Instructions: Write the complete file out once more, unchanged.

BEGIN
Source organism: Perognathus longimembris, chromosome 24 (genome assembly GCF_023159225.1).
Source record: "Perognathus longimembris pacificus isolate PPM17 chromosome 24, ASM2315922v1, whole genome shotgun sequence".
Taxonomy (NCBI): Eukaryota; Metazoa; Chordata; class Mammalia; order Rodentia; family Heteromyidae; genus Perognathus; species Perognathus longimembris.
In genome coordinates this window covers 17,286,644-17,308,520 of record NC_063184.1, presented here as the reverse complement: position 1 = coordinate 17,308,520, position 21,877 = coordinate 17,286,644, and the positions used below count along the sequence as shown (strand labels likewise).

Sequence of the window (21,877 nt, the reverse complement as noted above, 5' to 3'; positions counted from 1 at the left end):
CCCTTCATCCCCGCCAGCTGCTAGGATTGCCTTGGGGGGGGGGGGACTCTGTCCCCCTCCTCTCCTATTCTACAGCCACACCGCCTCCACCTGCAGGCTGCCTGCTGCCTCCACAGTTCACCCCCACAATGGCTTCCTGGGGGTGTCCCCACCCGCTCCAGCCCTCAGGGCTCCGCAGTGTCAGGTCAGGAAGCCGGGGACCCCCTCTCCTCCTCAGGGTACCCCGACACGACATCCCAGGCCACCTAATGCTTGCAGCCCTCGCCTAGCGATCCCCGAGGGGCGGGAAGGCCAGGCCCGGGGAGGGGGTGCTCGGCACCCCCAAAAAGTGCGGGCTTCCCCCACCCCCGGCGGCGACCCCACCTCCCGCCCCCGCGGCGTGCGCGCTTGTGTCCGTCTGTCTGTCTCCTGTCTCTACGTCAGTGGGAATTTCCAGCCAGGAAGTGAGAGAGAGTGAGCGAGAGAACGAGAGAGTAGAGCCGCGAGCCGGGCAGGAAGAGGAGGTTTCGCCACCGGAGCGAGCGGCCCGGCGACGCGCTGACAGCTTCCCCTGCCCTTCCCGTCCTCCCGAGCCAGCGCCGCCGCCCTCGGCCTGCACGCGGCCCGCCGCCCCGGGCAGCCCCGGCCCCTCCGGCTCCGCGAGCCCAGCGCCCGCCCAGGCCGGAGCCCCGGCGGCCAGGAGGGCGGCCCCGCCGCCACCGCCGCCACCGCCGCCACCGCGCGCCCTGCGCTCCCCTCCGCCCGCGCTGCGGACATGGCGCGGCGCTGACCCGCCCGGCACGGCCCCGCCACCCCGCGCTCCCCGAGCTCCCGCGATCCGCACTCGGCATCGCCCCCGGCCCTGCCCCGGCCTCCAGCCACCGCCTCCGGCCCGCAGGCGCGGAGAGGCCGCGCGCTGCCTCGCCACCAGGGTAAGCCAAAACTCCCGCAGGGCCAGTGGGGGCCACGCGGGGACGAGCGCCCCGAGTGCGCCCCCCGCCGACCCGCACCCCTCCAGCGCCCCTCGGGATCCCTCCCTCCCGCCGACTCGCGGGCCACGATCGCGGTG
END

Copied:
Source organism: Perognathus longimembris, chromosome 24 (genome assembly GCF_023159225.1).
Source record: "Perognathus longimembris pacificus isolate PPM17 chromosome 24, ASM2315922v1, whole genome shotgun sequence".
Taxonomy (NCBI): Eukaryota; Metazoa; Chordata; class Mammalia; order Rodentia; family Heteromyidae; genus Perognathus; species Perognathus longimembris.
In genome coordinates this window covers 17,286,644-17,308,520 of record NC_063184.1, presented here as the reverse complement: position 1 = coordinate 17,308,520, position 21,877 = coordinate 17,286,644, and the positions used below count along the sequence as shown (strand labels likewise).

Sequence of the window (21,877 nt, the reverse complement as noted above, 5' to 3'; positions counted from 1 at the left end):
CCCTTCATCCCCGCCAGCTGCTAGGATTGCCTTGGGGGGGGGGGGACTCTGTCCCCCTCCTCTCCTATTCTACAGCCACACCGCCTCCACCTGCAGGCTGCCTGCTGCCTCCACAGTTCACCCCCACAATGGCTTCCTGGGGGTGTCCCCACCCGCTCCAGCCCTCAGGGCTCCGCAGTGTCAGGTCAGGAAGCCGGGGACCCCCTCTCCTCCTCAGGGTACCCCGACACGACATCCCAGGCCACCTAATGCTTGCAGCCCTCGCCTAGCGATCCCCGAGGGGCGGGAAGGCCAGGCCCGGGGAGGGGGTGCTCGGCACCCCCAAAAAGTGCGGGCTTCCCCCACCCCCGGCGGCGACCCCACCTCCCGCCCCCGCGGCGTGCGCGCTTGTGTCCGTCTGTCTGTCTCCTGTCTCTACGTCAGTGGGAATTTCCAGCCAGGAAGTGAGAGAGAGTGAGCGAGAGAACGAGAGAGTAGAGCCGCGAGCCGGGCAGGAAGAGGAGGTTTCGCCACCGGAGCGAGCGGCCCGGCGACGCGCTGACAGCTTCCCCTGCCCTTCCCGTCCTCCCGAGCCAGCGCCGCCGCCCTCGGCCTGCACGCGGCCCGCCGCCCCGGGCAGCCCCGGCCCCTCCGGCTCCGCGAGCCCAGCGCCCGCCCAGGCCGGAGCCCCGGCGGCCAGGAGGGCGGCCCCGCCGCCACCGCCGCCACCGCCGCCACCGCGCGCCCTGCGCTCCCCTCCGCCCGCGCTGCGGACATGGCGCGGCGCTGACCCGCCCGGCACGGCCCCGCCACCCCGCGCTCCCCGAGCTCCCGCGATCCGCACTCGGCATCGCCCCCGGCCCTGCCCCGGCCTCCAGCCACCGCCTCCGGCCCGCAGGCGCGGAGAGGCCGCGCGCTGCCTCGCCACCAGGGTAAGCCAAAACTCCCGCAGGGCCAGTGGGGGCCACGCGGGGACGAGCGCCCCGAGTGCGCCCCCCGCCGACCCGCACCCCTCCAGCGCCCCTCGGGATCCCTCCCTCCCGCCGACTCGCGGGCCACGATCGCGGTG